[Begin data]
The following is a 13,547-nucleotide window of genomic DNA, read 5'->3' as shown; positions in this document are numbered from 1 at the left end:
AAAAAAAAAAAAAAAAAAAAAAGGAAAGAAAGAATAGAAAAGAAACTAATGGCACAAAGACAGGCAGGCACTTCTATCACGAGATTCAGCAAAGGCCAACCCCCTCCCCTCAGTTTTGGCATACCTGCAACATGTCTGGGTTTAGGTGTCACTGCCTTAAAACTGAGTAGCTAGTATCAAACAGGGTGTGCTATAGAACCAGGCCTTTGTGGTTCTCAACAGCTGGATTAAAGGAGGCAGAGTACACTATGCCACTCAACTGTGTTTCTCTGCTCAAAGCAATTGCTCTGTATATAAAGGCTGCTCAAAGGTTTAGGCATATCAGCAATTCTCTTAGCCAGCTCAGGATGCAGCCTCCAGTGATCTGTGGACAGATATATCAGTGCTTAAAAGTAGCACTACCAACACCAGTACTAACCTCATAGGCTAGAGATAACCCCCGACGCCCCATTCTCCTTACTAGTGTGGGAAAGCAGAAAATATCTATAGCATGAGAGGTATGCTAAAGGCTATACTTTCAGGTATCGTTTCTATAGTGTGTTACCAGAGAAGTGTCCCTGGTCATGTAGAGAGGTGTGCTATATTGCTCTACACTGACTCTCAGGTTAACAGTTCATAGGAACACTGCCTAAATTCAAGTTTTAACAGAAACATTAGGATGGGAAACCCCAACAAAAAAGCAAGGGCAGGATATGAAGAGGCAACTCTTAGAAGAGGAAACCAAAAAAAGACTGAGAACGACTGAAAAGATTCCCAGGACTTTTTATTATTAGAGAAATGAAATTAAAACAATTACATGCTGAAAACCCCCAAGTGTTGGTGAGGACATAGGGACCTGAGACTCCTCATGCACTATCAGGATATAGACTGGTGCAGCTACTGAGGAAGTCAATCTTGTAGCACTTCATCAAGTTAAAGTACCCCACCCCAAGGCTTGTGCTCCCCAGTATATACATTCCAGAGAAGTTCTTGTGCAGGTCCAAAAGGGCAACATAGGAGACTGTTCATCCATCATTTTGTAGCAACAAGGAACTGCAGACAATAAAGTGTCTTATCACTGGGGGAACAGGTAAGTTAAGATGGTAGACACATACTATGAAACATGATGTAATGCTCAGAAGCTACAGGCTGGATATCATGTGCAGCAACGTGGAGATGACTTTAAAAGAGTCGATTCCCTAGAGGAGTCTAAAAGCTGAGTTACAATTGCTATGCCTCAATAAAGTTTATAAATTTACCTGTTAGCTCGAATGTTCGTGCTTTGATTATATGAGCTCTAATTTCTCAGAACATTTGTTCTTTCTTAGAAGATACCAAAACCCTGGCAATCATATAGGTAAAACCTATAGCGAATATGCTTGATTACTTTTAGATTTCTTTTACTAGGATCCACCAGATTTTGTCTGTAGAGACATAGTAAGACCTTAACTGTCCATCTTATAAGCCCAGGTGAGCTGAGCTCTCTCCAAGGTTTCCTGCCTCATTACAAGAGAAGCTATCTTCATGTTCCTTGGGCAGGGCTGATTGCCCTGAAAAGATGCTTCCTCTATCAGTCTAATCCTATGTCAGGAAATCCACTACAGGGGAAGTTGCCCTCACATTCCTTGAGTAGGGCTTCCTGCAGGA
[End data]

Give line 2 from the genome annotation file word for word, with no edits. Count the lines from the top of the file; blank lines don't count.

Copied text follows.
AAAAAAAAAAAAAAAAAAAAAAGGAAAGAAAGAATAGAAAAGAAACTAATGGCACAAAGACAGGCAGGCACTTCTATCACGAGATTCAGCAAAGGCCAACCCCCTCCCCTCAGTTTTGGCATACCTGCAACATGTCTGGGTTTAGGTGTCACTGCCTTAAAACTGAGTAGCTAGTATCAAACAGGGTGTGCTATAGAACCAGGCCTTTGTGGTTCTCAACAGCTGGATTAAAGGAGGCAGAGTACACTATGCCACTCAACTGTGTTTCTCTGCTCAAAGCAATTGCTCTGTATATAAAGGCTGCTCAAAGGTTTAGGCATATCAGCAATTCTCTTAGCCAGCTCAGGATGCAGCCTCCAGTGATCTGTGGACAGATATATCAGTGCTTAAAAGTAGCACTACCAACACCAGTACTAACCTCATAGGCTAGAGATAACCCCCGACGCCCCATTCTCCTTACTAGTGTGGGAAAGCAGAAAATATCTATAGCATGAGAGGTATGCTAAAGGCTATACTTTCAGGTATCGTTTCTATAGTGTGTTACCAGAGAAGTGTCCCTGGTCATGTAGAGAGGTGTGCTATATTGCTCTACACTGACTCTCAGGTTAACAGTTCATAGGAACACTGCCTAAATTCAAGTTTTAACAGAAACATTAGGATGGGAAACCCCAACAAAAAAGCAAGGGCAGGATATGAAGAGGCAACTCTTAGAAGAGGAAACCAAAAAAAGACTGAGAACGACTGAAAAGATTCCCAGGACTTTTTATTATTAGAGAAATGAAATTAAAACAATTACATGCTGAAAACCCCCAAGTGTTGGTGAGGACATAGGGACCTGAGACTCCTCATGCACTATCAGGATATAGACTGGTGCAGCTACTGAGGAAGTCAATCTTGTAGCACTTCATCAAGTTAAAGTACCCCACCCCAAGGCTTGTGCTCCCCAGTATATACATTCCAGAGAAGTTCTTGTGCAGGTCCAAAAGGGCAACATAGGAGACTGTTCATCCATCATTTTGTAGCAACAAGGAACTGCAGACAATAAAGTGTCTTATCACTGGGGGAACAGGTAAGTTAAGATGGTAGACACATACTATGAAACATGATGTAATGCTCAGAAGCTACAGGCTGGATATCATGTGCAGCAACGTGGAGATGACTTTAAAAGAGTCGATTCCCTAGAGGAGTCTAAAAGCTGAGTTACAATTGCTATGCCTCAATAAAGTTTATAAATTTACCTGTTAGCTCGAATGTTCGTGCTTTGATTATATGAGCTCTAATTTCTCAGAACATTTGTTCTTTCTTAGAAGATACCAAAACCCTGGCAATCATATAGGTAAAACCTATAGCGAATATGCTTGATTACTTTTAGATTTCTTTTACTAGGATCCACCAGATTTTGTCTGTAGAGACATAGTAAGACCTTAACTGTCCATCTTATAAGCCCAGGTGAGCTGAGCTCTCTCCAAGGTTTCCTGCCTCATTACAAGAGAAGCTATCTTCATGTTCCTTGGGCAGGGCTGATTGCCCTGAAAAGATGCTTCCTCTATCAGTCTAATCCTATGTCAGGAAATCCACTACAGGGGAAGTTGCCCTCACATTCCTTGAGTAGGGCTTCCTGCAGGA